The TM900 is an excellent 2nd cam. It was superceded by the X900 and that by the X920. The TM900 has a good reputation and pre-owned ones can command a high price. I'd be inclined to get an X900 and avoid paying the heavy premium for the new X920. I think the only downside with the X900 is that the card slot is underneath so you have to remove it from a head to change cards - but that should not be an issue with 25 32GB 45mb/s Sandisk class 10 cards from Amazon anyway :- )

They all can shoot at 1920x1080 progressive 50fps so you don't get any clip mixing silliness in post.

3 cams makes for an easier shoot than 2 cams. Counter-intuitive I know but it works.


Johnny McMullen April 18th, 2013 03:20 PM

Re: 8 weddings and one year later - feedback wanted
yeah I have been eyeing up the x900 and its within budget however the small form factor and lack of manual controls of the small handicams are putting me off slightly..How do you find using them at weddings? Is there anyway to mount a mic/light?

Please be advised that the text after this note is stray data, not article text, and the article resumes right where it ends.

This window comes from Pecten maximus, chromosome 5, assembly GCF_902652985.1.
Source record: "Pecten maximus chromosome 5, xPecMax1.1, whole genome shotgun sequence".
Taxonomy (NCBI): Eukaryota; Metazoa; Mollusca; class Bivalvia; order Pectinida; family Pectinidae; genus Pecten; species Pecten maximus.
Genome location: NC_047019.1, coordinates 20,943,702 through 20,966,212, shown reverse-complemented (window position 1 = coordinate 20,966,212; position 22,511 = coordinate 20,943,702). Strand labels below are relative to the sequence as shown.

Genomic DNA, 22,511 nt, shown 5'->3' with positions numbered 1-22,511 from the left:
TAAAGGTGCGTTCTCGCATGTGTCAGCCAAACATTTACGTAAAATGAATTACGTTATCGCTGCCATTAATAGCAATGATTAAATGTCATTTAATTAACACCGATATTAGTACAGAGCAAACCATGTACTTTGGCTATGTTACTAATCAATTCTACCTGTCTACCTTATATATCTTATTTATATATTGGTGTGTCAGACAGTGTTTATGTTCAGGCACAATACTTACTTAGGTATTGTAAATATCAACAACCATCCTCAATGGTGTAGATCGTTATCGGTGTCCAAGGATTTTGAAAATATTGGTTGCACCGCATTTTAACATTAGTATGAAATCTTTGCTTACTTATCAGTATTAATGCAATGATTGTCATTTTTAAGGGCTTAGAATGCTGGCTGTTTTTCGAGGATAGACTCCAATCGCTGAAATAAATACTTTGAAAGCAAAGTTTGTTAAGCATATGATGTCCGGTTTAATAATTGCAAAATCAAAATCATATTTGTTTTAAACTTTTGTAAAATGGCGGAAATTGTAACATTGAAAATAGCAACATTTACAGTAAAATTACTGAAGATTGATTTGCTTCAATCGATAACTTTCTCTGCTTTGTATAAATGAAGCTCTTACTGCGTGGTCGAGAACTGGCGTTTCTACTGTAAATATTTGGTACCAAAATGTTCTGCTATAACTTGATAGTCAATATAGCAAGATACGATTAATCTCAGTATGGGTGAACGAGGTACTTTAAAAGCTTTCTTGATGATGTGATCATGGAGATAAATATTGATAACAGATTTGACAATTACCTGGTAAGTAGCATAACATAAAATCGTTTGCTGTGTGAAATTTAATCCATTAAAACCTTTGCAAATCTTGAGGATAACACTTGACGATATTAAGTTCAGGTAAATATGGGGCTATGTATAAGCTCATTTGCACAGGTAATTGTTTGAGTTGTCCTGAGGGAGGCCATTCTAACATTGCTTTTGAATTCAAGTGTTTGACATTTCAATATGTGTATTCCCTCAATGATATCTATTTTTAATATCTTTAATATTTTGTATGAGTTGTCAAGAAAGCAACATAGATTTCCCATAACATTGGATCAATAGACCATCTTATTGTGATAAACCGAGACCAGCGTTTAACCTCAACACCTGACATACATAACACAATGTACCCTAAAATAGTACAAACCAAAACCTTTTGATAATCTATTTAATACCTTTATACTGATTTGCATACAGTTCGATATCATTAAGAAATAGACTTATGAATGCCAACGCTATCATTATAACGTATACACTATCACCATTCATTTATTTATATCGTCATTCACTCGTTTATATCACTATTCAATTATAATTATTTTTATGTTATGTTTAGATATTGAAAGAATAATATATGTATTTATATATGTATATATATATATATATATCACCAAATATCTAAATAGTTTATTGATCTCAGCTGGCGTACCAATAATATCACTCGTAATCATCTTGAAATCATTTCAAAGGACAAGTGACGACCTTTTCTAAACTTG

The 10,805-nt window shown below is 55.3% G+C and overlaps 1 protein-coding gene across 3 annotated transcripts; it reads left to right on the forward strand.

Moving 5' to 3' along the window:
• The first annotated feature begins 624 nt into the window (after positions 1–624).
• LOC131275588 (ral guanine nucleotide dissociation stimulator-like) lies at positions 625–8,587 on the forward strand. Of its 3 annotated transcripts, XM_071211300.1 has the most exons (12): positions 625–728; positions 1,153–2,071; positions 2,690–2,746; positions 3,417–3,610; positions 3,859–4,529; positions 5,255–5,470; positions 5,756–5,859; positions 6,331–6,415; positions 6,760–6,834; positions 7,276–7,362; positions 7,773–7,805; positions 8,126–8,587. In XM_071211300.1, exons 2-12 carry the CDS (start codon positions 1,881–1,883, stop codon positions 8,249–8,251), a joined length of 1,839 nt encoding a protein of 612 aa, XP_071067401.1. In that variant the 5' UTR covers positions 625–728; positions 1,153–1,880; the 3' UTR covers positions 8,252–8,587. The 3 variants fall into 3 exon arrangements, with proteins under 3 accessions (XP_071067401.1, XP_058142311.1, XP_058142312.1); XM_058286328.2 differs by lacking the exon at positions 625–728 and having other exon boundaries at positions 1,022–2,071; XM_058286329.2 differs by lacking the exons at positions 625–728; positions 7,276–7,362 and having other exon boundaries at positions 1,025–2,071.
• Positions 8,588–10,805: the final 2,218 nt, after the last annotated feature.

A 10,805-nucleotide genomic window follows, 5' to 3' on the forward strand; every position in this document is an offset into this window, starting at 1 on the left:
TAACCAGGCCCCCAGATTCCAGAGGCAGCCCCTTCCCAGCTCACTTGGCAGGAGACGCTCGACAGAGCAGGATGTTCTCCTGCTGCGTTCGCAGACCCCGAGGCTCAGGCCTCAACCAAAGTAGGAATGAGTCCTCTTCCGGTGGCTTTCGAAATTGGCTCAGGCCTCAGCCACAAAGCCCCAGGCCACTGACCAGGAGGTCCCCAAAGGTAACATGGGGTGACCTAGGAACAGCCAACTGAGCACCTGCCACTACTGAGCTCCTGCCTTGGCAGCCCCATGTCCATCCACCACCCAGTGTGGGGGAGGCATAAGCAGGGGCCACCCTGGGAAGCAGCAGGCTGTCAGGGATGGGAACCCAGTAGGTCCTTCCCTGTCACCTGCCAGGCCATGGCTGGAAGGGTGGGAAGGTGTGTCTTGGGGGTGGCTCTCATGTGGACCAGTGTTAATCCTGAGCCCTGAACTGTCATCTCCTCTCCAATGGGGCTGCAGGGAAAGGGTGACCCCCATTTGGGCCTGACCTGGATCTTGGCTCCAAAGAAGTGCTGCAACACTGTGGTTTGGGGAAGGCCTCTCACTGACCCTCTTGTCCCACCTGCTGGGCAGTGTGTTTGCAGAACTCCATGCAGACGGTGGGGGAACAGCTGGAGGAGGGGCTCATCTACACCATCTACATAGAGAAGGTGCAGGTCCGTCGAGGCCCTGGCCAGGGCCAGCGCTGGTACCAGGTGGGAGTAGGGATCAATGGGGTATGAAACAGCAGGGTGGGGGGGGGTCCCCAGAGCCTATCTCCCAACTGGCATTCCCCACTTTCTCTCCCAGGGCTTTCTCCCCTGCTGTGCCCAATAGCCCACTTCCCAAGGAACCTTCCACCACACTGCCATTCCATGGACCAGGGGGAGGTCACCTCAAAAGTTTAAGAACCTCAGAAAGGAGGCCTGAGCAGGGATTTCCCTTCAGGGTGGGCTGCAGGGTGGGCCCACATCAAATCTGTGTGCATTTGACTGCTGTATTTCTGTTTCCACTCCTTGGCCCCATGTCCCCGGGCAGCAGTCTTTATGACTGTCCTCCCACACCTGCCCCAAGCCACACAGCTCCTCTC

Ideally I would love another ac90 but two expensive hits in one year would be too much..:-)

Peter Riding April 19th, 2013 01:27 AM

Re: 8 weddings and one year later - feedback wanted
Johnny, the small form factor is one of the biggest virtues. You can put these cams in all sorts of positions where it simply wouldn't be possible with larger cams on tripods. For example in the wedding I described earlier I had one attached to a wall light fitting on the bride's side using a friction arm and that framed the bride and groom beautifully capturing the groom making his vows exchanging rings etc. Other times I've attached one to windows behind the officiant using suction cups. They are small so they are discreet and often go completely unnoticed.